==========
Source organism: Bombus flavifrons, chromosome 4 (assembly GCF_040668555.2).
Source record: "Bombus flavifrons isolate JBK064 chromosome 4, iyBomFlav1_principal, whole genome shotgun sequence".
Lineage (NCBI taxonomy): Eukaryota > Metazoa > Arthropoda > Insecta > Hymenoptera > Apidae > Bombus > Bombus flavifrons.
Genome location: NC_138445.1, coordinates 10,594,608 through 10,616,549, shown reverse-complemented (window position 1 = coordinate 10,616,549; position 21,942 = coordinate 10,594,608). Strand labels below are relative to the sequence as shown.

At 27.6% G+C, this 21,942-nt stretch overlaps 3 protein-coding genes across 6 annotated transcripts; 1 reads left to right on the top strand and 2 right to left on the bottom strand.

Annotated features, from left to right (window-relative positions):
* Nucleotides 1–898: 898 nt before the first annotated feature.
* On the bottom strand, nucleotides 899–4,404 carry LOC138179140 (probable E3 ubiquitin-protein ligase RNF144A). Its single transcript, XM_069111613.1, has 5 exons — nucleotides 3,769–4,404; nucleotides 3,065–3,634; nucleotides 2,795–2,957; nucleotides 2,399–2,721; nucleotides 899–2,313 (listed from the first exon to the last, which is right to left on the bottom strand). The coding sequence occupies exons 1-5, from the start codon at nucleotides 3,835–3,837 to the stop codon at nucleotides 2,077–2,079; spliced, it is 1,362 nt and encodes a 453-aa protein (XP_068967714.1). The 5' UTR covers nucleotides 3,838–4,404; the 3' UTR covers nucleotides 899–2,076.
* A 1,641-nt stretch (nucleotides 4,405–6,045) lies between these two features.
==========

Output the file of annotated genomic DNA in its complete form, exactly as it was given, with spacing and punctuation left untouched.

Source organism: Bombus flavifrons, chromosome 4 (assembly GCF_040668555.2).
Source record: "Bombus flavifrons isolate JBK064 chromosome 4, iyBomFlav1_principal, whole genome shotgun sequence".
Lineage (NCBI taxonomy): Eukaryota > Metazoa > Arthropoda > Insecta > Hymenoptera > Apidae > Bombus > Bombus flavifrons.
Genome location: NC_138445.1, coordinates 10,594,608 through 10,616,549, shown reverse-complemented (window position 1 = coordinate 10,616,549; position 21,942 = coordinate 10,594,608). Strand labels below are relative to the sequence as shown.

At 27.6% G+C, this 21,942-nt stretch overlaps 3 protein-coding genes across 6 annotated transcripts; 1 reads left to right on the top strand and 2 right to left on the bottom strand.

Annotated features, from left to right (window-relative positions):
* Nucleotides 1–898: 898 nt before the first annotated feature.
* On the bottom strand, nucleotides 899–4,404 carry LOC138179140 (probable E3 ubiquitin-protein ligase RNF144A). Its single transcript, XM_069111613.1, has 5 exons — nucleotides 3,769–4,404; nucleotides 3,065–3,634; nucleotides 2,795–2,957; nucleotides 2,399–2,721; nucleotides 899–2,313 (listed from the first exon to the last, which is right to left on the bottom strand). The coding sequence occupies exons 1-5, from the start codon at nucleotides 3,835–3,837 to the stop codon at nucleotides 2,077–2,079; spliced, it is 1,362 nt and encodes a 453-aa protein (XP_068967714.1). The 5' UTR covers nucleotides 3,838–4,404; the 3' UTR covers nucleotides 899–2,076.
* A 1,641-nt stretch (nucleotides 4,405–6,045) lies between these two features.